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N.Y. Concealed Carry Law's 'Proper Cause' Provision Upheld

By Andrew Lu on November 29, 2012 | Last updated on March 21, 2019

The 2nd U.S. Circuit Court of Appeals has upheld New York's concealed carry law, a ruling that the state Attorney General's office is hailing as a "major victory" for gun safety.

The court rejected a constitutional challenge to New York's handgun licensing statute, which requires an individual to show "proper cause" in order to carry concealed handguns in public. The court unanimously found that the law does not violate the Second Amendment, reports the Buffalo Law Journal.

As a result, New Yorkers will need to demonstrate "a special need for self protection distinguishable from that of the general community or of persons engaged in the same profession" in order to carry a concealed handgun in public.

In general, the Second Amendment provides the constitutional right for individuals to bear arms. Challengers of the New York law asserted that the "proper cause" requirement for carrying concealed weapons infringed on this basic right.

Judge Cathy Seibel ruled that while the Second Amendment provides the right to keep arms for the purpose of self defense in the home, the constitutional right does not extend to carrying concealed handguns in public.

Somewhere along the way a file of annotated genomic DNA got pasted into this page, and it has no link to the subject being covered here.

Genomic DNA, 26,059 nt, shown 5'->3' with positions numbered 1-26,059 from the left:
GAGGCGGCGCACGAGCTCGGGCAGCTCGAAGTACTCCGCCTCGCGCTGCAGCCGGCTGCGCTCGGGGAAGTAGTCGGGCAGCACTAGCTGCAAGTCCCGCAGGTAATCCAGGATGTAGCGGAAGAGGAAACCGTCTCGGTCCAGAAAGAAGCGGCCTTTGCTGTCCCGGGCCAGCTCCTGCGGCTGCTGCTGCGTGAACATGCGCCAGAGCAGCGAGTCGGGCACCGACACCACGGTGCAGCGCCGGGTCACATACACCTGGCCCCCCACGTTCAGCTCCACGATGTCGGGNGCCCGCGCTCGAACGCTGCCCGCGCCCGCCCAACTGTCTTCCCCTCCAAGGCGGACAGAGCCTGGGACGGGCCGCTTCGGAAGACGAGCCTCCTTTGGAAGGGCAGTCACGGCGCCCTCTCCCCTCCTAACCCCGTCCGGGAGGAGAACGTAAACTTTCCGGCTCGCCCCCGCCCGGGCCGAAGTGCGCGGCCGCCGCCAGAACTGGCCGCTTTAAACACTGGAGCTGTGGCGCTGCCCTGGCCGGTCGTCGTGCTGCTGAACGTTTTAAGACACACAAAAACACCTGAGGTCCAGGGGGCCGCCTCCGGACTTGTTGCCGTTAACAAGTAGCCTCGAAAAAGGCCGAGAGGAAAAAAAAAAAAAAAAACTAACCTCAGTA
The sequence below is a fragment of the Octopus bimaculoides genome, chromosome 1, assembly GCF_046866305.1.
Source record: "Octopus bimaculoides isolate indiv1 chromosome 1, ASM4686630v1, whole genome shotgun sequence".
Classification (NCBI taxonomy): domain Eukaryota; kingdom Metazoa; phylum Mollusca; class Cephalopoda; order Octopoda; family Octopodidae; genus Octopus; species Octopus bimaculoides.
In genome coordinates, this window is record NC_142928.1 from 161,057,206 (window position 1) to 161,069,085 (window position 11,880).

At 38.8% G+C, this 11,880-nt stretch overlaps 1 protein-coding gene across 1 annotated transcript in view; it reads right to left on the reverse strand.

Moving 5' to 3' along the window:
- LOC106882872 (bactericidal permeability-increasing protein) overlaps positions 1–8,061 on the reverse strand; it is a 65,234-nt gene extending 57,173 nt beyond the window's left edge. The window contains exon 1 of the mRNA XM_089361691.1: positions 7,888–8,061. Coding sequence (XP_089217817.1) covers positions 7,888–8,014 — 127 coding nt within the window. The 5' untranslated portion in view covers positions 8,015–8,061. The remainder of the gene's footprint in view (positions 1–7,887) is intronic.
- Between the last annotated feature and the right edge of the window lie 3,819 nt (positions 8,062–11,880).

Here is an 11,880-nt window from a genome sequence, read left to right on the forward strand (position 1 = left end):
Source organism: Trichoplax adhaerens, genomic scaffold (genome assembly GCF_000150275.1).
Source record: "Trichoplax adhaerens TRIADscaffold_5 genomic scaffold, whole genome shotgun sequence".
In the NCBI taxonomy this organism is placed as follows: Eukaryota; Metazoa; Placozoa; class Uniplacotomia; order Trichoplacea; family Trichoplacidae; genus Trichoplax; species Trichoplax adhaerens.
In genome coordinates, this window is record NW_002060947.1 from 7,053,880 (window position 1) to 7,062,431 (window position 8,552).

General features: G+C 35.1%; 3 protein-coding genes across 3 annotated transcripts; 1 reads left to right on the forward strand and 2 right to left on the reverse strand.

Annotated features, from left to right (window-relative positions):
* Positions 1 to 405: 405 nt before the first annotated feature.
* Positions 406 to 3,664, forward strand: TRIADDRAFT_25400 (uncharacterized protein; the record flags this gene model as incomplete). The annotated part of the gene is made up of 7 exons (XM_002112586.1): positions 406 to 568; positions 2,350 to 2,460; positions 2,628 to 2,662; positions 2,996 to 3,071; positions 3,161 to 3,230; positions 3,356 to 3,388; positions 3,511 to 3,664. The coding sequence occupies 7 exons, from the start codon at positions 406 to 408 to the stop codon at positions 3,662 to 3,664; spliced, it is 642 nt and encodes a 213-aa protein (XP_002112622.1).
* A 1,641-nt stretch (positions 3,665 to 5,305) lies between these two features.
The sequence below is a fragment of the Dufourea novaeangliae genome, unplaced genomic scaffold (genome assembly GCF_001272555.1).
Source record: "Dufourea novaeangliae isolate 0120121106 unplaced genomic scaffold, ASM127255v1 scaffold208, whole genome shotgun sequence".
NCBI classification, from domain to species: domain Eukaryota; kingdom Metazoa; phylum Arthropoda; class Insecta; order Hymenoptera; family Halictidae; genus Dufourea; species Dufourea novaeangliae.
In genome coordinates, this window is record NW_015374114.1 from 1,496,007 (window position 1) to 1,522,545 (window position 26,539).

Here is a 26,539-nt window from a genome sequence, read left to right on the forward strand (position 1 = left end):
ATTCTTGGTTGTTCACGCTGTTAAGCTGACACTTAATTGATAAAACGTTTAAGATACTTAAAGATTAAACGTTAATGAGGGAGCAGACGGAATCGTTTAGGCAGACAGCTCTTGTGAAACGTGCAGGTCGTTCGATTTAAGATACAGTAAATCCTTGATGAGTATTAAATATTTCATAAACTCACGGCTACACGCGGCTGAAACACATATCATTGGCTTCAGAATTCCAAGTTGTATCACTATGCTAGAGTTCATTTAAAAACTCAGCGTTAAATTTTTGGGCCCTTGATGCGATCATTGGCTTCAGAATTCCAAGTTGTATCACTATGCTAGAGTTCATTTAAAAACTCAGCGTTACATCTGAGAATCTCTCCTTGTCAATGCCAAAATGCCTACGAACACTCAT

The judge added that even if the Second Amendment gave the right to carry concealed handguns in public, New York's "proper cause" provision passes constitutional muster under two recent Supreme Court rulings. That's because the law is substantially related to important government interests -- namely, the promotion of public safety and the prevention of crimes perpetrated with concealed handguns, according to the New York State Attorney General's office.

Finally, the judge found that the "proper cause" requirement did not violate the Constitution's Equal Protection clause because it did not discriminate against handgun license applicants, as the plaintiffs had argued.

Do you have questions about the Second Amendment and your right to bear arms? Post a query to our FindLaw Answers forum, where our community of legal contributors will typically respond within 48 hours.

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